There was an outpouring Saturday of condemnation for anti-Semitism and support for the Jewish community affected by the mass shooting at the Tree of Life synagogue, where 11 people were killed and six injured after a gunman opened fire after reportedly yelling "all Jews must die."
President Trump decried anti-Semitism in the statements on the massacre that opened his speech at a campaign rally in Murphysboro, Ill.
"This evil anti-Semitic attack is an assault on all of us. It is an attack on humanity. It will require all of us working together to extract the hateful poison of anti-Semitism from our world," he told the crowd gathered in an airplane hangar.
Trump called for the death penalty in the incident and said anti-Semitism cannot be ignored or tolerated.
But anti-Semitism has seen a resurgence in recent years. The Anti-Defamation League reported that anti-Semitic incidents were up 57 percent over 2016, including a number of bomb threats to Jewish congregations in the first quarter of that year.
Trump's comments came after his daughter, White House adviser Ivanka Trump, issued a statement condemning the attacks, calling them "the acts of a depraved bigot and anti-Semite." She and her husband, Jared Kushner, are Jewish.
[More: Jim Mattis: Pittsburgh synagogue shooter the 'poorest excuse for a man']
Rabbis Marvin Hier and Abraham Cooper of the California-based human rights organization the Simon Wiesenthal Center called on Trump "to immediately convene an emergency meeting of religious leaders to help stop the slide to extremism," according to a joint statement issued by the center.
“Americans need and want leadership from both sides of the political aisle to stop the continuous slide to the brink," the statement reads.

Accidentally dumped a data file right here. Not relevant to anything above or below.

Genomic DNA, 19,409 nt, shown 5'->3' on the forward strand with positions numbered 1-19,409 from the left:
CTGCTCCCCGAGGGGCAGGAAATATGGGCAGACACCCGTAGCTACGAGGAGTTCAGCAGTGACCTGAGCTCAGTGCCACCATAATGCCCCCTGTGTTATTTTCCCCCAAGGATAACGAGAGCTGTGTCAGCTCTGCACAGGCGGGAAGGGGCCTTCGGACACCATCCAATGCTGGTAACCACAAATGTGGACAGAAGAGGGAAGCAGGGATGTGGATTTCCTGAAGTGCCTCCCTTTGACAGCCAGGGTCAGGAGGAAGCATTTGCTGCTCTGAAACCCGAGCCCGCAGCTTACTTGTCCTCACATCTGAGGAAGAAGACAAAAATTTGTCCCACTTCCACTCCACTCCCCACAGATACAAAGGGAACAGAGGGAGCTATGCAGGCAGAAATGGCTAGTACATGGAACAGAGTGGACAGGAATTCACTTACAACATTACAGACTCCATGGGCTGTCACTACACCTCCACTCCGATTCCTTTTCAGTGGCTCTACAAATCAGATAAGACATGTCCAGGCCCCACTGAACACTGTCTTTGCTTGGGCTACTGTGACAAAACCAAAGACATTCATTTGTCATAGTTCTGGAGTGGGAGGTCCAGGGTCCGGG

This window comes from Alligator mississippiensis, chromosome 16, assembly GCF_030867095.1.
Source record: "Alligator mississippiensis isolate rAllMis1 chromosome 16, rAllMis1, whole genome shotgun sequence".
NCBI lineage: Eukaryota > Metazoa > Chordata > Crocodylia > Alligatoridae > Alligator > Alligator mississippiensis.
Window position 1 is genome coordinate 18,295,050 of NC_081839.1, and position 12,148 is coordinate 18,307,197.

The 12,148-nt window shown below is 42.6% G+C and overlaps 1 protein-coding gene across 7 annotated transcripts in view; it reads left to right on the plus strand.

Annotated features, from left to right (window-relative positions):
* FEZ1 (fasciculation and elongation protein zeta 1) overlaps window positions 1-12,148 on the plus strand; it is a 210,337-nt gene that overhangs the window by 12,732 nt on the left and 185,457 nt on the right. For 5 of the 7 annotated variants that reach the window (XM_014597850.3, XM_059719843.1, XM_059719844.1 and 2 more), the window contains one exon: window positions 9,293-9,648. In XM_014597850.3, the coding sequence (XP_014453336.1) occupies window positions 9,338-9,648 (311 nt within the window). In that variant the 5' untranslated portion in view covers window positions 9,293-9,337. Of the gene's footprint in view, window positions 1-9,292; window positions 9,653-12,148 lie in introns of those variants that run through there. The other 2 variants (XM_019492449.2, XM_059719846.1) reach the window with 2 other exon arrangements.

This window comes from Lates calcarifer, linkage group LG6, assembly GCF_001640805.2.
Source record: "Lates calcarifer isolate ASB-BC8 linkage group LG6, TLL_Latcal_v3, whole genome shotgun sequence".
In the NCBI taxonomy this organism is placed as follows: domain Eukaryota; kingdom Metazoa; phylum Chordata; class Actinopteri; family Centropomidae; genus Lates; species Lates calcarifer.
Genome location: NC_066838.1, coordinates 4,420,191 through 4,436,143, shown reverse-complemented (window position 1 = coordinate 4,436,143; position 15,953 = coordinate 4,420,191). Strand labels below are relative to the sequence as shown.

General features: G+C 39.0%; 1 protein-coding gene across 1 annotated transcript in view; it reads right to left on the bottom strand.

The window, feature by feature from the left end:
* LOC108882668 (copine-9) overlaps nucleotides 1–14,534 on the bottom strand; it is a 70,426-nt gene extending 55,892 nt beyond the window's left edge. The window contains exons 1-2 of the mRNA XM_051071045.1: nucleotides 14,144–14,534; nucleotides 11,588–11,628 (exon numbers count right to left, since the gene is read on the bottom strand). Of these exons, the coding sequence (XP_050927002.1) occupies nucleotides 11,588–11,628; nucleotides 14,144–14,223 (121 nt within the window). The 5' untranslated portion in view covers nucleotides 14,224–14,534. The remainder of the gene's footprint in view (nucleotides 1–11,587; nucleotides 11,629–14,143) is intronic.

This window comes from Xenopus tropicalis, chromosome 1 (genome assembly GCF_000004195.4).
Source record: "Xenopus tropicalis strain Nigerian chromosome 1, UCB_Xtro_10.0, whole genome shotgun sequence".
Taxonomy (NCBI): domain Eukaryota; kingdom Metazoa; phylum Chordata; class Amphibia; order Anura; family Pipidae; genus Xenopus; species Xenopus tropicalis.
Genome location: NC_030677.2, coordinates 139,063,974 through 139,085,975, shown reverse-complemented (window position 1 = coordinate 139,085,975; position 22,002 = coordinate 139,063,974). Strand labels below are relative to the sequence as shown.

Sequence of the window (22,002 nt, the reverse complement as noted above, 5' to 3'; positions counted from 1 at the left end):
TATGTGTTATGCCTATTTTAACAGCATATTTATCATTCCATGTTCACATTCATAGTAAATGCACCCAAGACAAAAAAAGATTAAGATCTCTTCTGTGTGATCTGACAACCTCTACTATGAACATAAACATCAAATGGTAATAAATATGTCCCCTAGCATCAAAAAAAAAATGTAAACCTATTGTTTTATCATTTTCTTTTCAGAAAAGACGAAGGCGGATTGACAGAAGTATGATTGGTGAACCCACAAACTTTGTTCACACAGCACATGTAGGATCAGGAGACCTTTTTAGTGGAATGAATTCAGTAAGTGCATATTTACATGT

Far-right protesters at the Unite the Right rally in Charlottesville, Va., chanted "Jews will not replace us" and other anti-Semitic slogans in August 2017, though the rally was intended in part to protest the removal of a Confederate monument to Robert E. Lee. A counterprotester, Heather Heyer, was killed when a man deliberately drove his car into the crowd.
Trump, who in the aftermath of the Charlottesville riot pointed to good people on both sides, unequivocally condemned anti-Semitism on Saturday.
"It must be confronted and condemned everywhere it rears its ugly head. We must stand with our Jewish brothers and sisters to defeat anti-Semitism and vanquish the forces of hate," he said in Illinois on Saturday.
Prime minister of Israel Benjamin Netanyahu also decried the incident, saying he and the people of Israel grieve with the families of those killed in the shooting and stand with the American people "in the face of this horrendous anti-Semitic brutality."
I was heartbroken and appalled by the murderous attack on a Pittsburgh synagogue today: pic.twitter.com/NBMO31lMU2— Benjamin Netanyahu (@netanyahu) October 27, 2018
Other U.S.-based Jewish groups, including the Anti-Defamation League, were quick to condemn the anti-Semitic incident.
"We believe this is the deadliest attack on the Jewish community in the history of the United States," read a statement from the ADL.
"It is simply unconscionable for Jews to be targeted during worship on a Sabbath morning, and unthinkable that it would happen in the United States of America in this day and age," the organization stated. In addition to weekly holy day services, many people at the synagogue were reportedly there to celebrate a naming ceremony for a baby boy.
The ADL also highlighted increases in anti-Semitic online harassment. A social media profile on the platform Gab, popular with members of the alt-right, bearing the name of the shooter, had shared anti-Semitic images and sentiments prior to the shooting.
The profile, which has not been confirmed as belonging to Bowers, was suspended by Gab following the shooting. The Twitter-like alternative social network touts itself as a platform for free speech.
A statement from the United States Holocaust Memorial Museum called on all Americans to promote social solidarity.
"The Museum reminds all Americans of the dangers of unchecked hatred and antisemitism which must be confronted wherever they appear," read a statement from the Washington, D.C.-based organization.